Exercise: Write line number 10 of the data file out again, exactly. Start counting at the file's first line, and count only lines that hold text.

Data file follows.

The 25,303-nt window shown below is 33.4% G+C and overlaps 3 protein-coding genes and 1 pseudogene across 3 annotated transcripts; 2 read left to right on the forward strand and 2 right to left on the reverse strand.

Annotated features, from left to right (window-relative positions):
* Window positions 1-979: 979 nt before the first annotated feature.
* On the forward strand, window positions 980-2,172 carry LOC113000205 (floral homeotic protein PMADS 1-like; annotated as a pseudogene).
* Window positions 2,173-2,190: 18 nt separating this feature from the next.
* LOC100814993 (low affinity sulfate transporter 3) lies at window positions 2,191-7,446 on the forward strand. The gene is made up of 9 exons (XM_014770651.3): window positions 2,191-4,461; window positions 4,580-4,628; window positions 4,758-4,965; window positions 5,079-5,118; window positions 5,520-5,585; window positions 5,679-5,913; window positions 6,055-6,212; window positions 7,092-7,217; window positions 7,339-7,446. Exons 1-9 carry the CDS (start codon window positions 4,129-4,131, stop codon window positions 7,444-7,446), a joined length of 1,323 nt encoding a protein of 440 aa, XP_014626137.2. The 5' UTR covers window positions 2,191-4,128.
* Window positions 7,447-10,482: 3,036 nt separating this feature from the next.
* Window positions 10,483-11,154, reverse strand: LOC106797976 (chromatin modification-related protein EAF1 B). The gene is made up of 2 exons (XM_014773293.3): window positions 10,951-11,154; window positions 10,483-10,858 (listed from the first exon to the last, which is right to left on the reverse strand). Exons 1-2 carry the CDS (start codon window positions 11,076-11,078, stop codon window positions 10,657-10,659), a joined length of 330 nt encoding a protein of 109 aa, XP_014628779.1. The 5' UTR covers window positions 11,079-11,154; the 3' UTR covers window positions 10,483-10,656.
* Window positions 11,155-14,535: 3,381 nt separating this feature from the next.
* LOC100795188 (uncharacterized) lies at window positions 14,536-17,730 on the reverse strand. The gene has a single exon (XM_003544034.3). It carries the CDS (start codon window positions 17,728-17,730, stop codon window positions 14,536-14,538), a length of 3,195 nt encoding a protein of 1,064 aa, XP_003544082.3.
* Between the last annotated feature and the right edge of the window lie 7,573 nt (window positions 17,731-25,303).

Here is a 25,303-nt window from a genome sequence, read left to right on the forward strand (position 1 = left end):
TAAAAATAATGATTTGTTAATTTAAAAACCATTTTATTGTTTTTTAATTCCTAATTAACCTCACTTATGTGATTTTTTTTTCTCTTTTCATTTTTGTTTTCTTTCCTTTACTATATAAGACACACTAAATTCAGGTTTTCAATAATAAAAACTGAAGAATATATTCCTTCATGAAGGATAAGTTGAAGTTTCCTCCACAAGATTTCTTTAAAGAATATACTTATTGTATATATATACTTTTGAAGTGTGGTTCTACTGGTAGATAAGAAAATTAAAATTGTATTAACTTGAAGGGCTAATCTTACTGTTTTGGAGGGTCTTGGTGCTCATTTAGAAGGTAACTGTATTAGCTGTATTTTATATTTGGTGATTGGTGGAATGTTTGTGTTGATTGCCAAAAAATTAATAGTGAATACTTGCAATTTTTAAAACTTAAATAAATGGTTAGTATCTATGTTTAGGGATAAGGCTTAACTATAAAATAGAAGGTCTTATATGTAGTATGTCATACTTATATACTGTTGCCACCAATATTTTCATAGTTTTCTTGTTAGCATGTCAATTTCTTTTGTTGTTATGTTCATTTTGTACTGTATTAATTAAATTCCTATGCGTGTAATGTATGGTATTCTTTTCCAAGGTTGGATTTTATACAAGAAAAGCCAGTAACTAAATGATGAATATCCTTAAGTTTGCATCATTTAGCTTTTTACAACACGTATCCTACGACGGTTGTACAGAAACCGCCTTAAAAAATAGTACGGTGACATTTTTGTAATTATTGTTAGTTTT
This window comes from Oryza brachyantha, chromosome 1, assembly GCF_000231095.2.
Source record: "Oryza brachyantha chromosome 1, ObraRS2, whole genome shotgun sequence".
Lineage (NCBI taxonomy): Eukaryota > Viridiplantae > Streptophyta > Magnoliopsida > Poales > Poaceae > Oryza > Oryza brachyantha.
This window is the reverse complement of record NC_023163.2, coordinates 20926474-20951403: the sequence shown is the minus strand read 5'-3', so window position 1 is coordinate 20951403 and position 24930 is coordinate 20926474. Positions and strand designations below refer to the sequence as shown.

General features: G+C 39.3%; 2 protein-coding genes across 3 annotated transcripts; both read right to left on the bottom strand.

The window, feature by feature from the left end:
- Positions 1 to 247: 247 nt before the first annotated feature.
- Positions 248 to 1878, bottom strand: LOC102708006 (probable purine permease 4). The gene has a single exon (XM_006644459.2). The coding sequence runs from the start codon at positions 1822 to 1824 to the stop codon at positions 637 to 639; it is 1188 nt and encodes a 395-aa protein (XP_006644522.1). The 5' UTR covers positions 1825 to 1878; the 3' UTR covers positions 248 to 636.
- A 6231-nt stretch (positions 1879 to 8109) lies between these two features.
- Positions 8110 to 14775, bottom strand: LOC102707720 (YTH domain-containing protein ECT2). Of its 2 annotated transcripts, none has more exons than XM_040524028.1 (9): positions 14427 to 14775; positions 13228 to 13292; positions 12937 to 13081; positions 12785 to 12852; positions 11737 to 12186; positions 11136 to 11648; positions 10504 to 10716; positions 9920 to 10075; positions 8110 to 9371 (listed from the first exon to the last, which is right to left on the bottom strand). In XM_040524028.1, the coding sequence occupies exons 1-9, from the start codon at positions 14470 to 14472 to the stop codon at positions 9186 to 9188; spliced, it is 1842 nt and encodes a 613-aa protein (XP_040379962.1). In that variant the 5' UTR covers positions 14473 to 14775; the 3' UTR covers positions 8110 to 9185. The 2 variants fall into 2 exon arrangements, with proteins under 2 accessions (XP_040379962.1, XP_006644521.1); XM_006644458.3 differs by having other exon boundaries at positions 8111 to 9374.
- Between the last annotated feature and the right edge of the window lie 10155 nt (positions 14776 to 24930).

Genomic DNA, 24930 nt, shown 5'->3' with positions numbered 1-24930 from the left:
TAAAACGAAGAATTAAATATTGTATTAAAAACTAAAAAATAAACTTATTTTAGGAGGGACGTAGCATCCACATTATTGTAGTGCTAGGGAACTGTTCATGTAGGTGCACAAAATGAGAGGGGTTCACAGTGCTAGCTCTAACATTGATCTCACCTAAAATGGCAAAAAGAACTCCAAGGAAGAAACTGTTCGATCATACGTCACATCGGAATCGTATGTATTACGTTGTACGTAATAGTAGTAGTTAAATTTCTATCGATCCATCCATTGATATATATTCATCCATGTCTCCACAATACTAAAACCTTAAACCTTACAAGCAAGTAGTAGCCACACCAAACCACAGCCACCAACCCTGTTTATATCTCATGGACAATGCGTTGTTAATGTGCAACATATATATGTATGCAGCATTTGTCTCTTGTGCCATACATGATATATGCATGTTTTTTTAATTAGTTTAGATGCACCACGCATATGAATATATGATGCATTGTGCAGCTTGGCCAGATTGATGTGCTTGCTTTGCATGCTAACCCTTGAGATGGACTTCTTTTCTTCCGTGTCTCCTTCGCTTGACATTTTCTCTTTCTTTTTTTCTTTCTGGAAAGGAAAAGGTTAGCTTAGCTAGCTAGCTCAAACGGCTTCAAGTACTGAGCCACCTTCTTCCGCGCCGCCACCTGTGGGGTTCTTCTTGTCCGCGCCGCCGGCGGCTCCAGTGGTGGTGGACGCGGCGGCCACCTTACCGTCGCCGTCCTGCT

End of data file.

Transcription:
* LOC100795188 (uncharacterized) lies at window positions 14,536-17,730 on the reverse strand. The gene has a single exon (XM_003544034.3). It carries the CDS (start codon window positions 17,728-17,730, stop codon window positions 14,536-14,538), a length of 3,195 nt encoding a protein of 1,064 aa, XP_003544082.3.